Chekhov never wrote a play called Platonov. The work that usually bears the name, written when Chekhov was 18 years old, didn’t receive a title, and is often viewed as a draft for the playwright’s later masterpieces like Uncle Vanya, The Seagull, Three Sisters, and The Cherry Orchard. Translator Laurence Senelick calls the play an “early experiment” in his collection of Chekhov’s work, yet all the familiar tropes are there: the country estate, the fading aristocracy, the dreams of Moscow, the tragicomic tone.
It’s a sprawling piece with several characters and dozens of scenes; The Present, Sydney Theatre Company’s Cate Blanchett-starring adaptation on Broadway last season, lasted three hours even with cuts. Blessed Unrest’s Platonov at the New Ohio Theatre runs a good-for-the-glutes 90 minutes and has excised a majority of the dramatis personae, resulting in an evening that curbs the play’s youthful profligacy but also neuters its passions.
The play is named for Platonov (Darrell Stokes), “an unsatisfied schoolmaster,” but in true Chekhovian fashion, it takes a village to raise a crisis. There’s Sasha (Ashley N. Hildreth), wife of Platonov and sister to Nikolai (Taylor Valentine), “a sick doctor,” who flirts with recently widowed landowner Anna (Irina Abraham). Anna’s stepson Sergei (Hildreth again) wants to sell the estate. He is married to Sofya (Becca Schneider), who knows Platonov from university days and is in love with him, as are most of the women in the play.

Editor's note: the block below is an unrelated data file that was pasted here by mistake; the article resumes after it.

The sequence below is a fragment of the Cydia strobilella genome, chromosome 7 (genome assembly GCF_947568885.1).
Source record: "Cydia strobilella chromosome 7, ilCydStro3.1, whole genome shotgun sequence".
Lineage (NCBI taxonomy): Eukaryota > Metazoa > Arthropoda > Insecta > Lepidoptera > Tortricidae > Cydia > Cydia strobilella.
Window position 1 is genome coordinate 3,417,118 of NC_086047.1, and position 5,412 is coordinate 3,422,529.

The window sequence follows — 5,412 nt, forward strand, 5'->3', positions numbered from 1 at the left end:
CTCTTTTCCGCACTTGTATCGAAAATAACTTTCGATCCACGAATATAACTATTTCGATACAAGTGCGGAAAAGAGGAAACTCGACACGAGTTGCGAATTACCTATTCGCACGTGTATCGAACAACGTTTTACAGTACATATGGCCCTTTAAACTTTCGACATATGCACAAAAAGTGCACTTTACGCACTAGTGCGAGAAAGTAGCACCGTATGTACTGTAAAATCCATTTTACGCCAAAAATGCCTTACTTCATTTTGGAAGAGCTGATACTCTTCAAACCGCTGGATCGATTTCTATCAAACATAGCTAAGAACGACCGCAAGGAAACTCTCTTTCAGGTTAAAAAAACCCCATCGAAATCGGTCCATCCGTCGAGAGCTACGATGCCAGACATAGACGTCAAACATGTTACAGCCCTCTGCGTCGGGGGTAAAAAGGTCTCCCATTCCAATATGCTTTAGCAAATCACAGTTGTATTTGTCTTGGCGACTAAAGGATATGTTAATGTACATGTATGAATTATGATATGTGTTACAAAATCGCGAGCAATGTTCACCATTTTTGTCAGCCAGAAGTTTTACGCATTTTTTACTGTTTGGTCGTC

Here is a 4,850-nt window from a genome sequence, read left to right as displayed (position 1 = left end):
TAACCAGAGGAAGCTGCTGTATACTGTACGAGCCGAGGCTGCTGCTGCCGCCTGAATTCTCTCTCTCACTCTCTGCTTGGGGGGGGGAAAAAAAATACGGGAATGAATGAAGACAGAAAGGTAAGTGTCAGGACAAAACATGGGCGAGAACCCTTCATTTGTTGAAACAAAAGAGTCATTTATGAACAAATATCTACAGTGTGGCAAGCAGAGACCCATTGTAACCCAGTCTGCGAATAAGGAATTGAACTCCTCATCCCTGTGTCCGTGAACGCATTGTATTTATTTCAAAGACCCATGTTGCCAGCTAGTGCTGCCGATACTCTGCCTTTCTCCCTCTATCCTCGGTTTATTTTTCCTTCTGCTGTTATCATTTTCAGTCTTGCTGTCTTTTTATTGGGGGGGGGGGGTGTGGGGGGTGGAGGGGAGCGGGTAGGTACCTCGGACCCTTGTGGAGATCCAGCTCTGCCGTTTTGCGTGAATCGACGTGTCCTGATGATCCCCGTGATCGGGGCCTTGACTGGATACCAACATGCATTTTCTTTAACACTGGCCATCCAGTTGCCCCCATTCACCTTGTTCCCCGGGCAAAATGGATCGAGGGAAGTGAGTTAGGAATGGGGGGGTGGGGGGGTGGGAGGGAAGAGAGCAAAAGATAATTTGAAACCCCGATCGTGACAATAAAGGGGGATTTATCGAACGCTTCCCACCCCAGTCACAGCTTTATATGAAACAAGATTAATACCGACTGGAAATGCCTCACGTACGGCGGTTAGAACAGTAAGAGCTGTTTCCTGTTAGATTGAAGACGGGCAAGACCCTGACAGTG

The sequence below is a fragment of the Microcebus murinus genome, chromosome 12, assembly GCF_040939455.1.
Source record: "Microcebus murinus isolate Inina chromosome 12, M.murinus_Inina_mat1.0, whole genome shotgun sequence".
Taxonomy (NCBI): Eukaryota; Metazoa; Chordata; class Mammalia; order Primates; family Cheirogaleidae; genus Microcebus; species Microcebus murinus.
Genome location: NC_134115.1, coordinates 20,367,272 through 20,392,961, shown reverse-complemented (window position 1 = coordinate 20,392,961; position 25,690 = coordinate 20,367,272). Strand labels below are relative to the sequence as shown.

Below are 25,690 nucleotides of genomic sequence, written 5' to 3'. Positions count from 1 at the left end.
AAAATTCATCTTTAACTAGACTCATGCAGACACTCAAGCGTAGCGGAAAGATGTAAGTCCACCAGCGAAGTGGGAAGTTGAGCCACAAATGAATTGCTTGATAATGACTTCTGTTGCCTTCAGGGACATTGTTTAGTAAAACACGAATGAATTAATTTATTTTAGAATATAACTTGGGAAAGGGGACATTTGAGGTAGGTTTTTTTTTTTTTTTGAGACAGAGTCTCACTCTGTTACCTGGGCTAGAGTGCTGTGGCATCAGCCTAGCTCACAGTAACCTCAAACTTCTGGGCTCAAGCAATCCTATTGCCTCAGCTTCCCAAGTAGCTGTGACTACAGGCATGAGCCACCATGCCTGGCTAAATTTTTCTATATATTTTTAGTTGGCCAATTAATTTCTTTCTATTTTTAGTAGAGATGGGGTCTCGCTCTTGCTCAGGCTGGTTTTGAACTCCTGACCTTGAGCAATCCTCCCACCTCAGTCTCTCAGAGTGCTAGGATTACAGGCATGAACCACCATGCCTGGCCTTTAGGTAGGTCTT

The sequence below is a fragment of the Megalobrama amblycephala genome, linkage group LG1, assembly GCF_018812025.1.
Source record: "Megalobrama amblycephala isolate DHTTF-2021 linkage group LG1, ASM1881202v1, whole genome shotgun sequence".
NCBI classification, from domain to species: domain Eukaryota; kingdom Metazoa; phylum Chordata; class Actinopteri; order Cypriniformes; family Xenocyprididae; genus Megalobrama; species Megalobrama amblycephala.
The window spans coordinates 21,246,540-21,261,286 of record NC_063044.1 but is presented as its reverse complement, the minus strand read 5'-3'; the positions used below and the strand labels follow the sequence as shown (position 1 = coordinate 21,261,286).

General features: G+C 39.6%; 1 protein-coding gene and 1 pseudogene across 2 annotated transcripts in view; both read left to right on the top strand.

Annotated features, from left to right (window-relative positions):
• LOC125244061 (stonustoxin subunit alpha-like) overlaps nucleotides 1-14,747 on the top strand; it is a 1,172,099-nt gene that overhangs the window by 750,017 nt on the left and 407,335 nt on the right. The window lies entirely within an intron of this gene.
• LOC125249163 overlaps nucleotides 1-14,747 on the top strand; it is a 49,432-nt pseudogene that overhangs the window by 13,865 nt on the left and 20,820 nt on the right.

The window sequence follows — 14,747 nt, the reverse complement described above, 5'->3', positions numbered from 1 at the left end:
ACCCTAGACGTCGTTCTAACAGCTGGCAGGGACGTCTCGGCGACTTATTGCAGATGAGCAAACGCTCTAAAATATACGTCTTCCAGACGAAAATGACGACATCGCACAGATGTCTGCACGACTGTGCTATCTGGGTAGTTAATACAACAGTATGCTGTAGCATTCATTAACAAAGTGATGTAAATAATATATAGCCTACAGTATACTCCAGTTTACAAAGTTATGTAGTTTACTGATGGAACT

Role doubling by most of the ensemble adds a further layer of complexity to the comic roundelay, impelling the audience to lean in; no relaxed viewing here. Sergei calls for Sasha (both played by Hildreth), and later Nikolai shouts for Kopecka (both played by Valentine), but neither receives a response because they are, in essence, talking to themselves. These moments are not only the funniest in Laura Wickens’ static translation, but also the production’s canniest embodiment of Chekhov’s concern with the ways understanding can fail in the chasms between well-meaning humans.
Blessed Unrest promises “to create an environment where dangerous things can happen,” but Platonov is listless and, outside of keeping the names and relationships straight, fairly unchallenging; your beliefs leave the theatre in much the same shape they entered it. Yet the play comes to life in the interludes between scenes. Blessed Unrest is strongest as a physical theatre company, and the wordless, choreographed interludes fizz with the focused intensity and narrative clarity missing from the rest of the play. The action careens around the audience through the entire playing space, which feels right for Chekhov’s sprawl, but the dialogue scenes are staged with an enervating randomness.
The whole evening, in fact, is eclectic but shapeless. The pre-show music, from Christina Aguilera’s “Dirrty” to the Pussycat Dolls’ “Don’t Cha” and Missy Elliot’s “Get Ur Freak On,” would all seem to place the show vaguely in the early-2000s, but there’s no follow-through on this intriguing positioning from the play itself. The character of Platonov is a walking case study in lost idealism, and one can almost imagine this production of his play trying to connect the dots between a recently post-9/11 America and our modern malaise, but there truly is no there, there. The play doesn’t have a name, but it doesn’t have much of a point, either.